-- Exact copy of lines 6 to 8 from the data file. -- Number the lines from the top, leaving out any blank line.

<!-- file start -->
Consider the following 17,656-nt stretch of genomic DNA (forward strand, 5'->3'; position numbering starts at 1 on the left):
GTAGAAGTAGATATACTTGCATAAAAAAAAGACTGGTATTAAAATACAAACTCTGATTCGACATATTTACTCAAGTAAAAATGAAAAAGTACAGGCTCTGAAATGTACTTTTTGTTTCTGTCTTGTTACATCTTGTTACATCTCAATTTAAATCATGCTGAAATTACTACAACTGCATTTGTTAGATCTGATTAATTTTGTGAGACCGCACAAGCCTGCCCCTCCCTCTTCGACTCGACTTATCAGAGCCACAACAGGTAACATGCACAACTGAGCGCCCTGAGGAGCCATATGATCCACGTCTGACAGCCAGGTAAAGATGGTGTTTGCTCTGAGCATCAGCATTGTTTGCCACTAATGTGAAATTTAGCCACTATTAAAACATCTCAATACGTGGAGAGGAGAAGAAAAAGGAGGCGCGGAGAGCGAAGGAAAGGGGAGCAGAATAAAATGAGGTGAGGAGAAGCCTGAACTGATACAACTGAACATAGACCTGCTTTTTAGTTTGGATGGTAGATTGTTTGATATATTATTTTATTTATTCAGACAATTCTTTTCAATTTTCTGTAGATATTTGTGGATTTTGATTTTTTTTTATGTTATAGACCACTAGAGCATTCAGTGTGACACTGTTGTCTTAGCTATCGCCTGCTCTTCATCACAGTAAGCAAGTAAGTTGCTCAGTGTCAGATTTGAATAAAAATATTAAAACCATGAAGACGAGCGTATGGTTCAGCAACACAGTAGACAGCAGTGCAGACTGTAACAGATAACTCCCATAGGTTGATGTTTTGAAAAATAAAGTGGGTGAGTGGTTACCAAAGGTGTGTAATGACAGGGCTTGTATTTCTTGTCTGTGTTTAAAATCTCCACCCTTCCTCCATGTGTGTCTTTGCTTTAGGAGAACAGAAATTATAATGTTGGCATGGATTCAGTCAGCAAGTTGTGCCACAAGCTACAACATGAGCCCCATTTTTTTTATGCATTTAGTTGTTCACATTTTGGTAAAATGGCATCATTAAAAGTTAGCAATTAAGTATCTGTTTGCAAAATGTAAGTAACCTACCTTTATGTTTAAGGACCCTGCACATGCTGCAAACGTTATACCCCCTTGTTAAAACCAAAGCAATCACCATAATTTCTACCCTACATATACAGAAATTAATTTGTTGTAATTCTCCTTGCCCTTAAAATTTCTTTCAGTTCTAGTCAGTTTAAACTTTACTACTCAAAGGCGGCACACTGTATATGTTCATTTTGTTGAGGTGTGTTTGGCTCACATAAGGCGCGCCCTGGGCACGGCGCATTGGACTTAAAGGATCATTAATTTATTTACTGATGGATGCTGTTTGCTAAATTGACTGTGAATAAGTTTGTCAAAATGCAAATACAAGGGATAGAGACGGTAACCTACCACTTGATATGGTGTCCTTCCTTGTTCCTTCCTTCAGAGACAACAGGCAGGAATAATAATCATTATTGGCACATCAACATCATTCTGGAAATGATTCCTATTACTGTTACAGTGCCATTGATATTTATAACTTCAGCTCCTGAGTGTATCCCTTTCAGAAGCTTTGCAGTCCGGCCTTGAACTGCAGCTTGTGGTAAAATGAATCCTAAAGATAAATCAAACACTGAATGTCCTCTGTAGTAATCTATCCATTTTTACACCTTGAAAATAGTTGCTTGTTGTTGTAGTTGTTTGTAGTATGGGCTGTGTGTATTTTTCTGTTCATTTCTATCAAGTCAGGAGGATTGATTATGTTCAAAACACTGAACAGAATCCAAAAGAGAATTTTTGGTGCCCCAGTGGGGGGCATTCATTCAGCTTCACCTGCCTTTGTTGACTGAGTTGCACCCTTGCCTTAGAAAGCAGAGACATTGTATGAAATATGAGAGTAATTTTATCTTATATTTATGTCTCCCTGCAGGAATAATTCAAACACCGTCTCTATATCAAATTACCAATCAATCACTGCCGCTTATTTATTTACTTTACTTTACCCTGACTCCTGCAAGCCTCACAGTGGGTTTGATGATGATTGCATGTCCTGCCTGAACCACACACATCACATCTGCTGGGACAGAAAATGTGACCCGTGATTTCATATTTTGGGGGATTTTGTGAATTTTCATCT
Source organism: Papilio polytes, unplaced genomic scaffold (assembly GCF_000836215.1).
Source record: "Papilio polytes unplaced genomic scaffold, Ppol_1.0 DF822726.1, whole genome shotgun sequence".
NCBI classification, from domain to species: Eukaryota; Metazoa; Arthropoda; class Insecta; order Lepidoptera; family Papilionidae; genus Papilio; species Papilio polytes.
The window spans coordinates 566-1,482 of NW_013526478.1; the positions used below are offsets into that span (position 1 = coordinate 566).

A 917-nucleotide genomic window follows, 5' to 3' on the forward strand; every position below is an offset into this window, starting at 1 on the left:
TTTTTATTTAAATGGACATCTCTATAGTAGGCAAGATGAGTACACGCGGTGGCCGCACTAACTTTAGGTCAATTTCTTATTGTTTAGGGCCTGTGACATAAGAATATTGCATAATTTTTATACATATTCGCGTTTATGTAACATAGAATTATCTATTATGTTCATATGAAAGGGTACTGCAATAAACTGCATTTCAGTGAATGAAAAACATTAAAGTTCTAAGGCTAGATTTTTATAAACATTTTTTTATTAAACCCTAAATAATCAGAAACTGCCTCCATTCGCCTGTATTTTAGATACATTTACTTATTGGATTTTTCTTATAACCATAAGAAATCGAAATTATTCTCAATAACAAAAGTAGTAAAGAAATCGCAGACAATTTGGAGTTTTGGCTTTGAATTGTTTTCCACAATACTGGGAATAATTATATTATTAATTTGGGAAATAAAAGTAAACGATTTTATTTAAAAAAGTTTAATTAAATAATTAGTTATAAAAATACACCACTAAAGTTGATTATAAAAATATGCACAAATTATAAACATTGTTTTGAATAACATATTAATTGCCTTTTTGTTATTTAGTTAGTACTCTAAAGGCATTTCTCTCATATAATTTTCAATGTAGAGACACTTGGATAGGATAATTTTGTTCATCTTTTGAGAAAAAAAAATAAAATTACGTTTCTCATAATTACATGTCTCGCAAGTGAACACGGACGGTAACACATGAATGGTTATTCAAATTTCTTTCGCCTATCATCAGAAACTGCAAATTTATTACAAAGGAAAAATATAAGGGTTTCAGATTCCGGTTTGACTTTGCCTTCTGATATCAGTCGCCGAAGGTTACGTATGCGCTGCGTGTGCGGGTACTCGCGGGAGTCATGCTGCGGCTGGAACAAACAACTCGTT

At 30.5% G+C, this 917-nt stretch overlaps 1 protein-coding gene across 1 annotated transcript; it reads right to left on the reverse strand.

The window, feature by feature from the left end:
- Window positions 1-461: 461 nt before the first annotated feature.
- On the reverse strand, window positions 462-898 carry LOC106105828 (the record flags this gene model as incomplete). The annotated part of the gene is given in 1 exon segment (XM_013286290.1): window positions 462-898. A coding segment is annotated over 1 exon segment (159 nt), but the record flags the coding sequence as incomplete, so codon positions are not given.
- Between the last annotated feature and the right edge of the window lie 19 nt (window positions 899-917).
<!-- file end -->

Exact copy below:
The window spans coordinates 566-1,482 of NW_013526478.1; the positions used below are offsets into that span (position 1 = coordinate 566).

A 917-nucleotide genomic window follows, 5' to 3' on the forward strand; every position below is an offset into this window, starting at 1 on the left:
TTTTTATTTAAATGGACATCTCTATAGTAGGCAAGATGAGTACACGCGGTGGCCGCACTAACTTTAGGTCAATTTCTTATTGTTTAGGGCCTGTGACATAAGAATATTGCATAATTTTTATACATATTCGCGTTTATGTAACATAGAATTATCTATTATGTTCATATGAAAGGGTACTGCAATAAACTGCATTTCAGTGAATGAAAAACATTAAAGTTCTAAGGCTAGATTTTTATAAACATTTTTTTATTAAACCCTAAATAATCAGAAACTGCCTCCATTCGCCTGTATTTTAGATACATTTACTTATTGGATTTTTCTTATAACCATAAGAAATCGAAATTATTCTCAATAACAAAAGTAGTAAAGAAATCGCAGACAATTTGGAGTTTTGGCTTTGAATTGTTTTCCACAATACTGGGAATAATTATATTATTAATTTGGGAAATAAAAGTAAACGATTTTATTTAAAAAAGTTTAATTAAATAATTAGTTATAAAAATACACCACTAAAGTTGATTATAAAAATATGCACAAATTATAAACATTGTTTTGAATAACATATTAATTGCCTTTTTGTTATTTAGTTAGTACTCTAAAGGCATTTCTCTCATATAATTTTCAATGTAGAGACACTTGGATAGGATAATTTTGTTCATCTTTTGAGAAAAAAAAATAAAATTACGTTTCTCATAATTACATGTCTCGCAAGTGAACACGGACGGTAACACATGAATGGTTATTCAAATTTCTTTCGCCTATCATCAGAAACTGCAAATTTATTACAAAGGAAAAATATAAGGGTTTCAGATTCCGGTTTGACTTTGCCTTCTGATATCAGTCGCCGAAGGTTACGTATGCGCTGCGTGTGCGGGTACTCGCGGGAGTCATGCTGCGGCTGGAACAAACAACTCGTT